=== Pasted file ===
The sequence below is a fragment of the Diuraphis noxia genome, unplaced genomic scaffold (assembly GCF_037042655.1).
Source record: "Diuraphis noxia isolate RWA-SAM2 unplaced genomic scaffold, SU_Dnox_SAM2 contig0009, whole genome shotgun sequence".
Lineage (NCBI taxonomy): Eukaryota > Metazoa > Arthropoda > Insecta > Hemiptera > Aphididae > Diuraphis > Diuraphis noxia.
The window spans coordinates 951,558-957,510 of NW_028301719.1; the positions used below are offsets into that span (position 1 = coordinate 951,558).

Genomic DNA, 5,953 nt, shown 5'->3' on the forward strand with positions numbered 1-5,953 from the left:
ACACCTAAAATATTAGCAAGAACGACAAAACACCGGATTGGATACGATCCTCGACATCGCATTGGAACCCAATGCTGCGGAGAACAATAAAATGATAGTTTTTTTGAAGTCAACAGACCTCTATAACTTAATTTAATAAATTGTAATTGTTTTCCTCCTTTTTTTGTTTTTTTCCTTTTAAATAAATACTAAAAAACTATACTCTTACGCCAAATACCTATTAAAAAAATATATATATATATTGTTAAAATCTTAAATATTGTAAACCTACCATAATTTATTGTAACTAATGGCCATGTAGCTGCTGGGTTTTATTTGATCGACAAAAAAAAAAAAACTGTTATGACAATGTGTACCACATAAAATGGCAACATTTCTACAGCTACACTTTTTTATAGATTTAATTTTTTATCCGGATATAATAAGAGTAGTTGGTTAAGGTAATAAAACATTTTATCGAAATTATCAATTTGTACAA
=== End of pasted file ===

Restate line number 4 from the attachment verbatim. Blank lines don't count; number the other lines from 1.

The window spans coordinates 951,558-957,510 of NW_028301719.1; the positions used below are offsets into that span (position 1 = coordinate 951,558).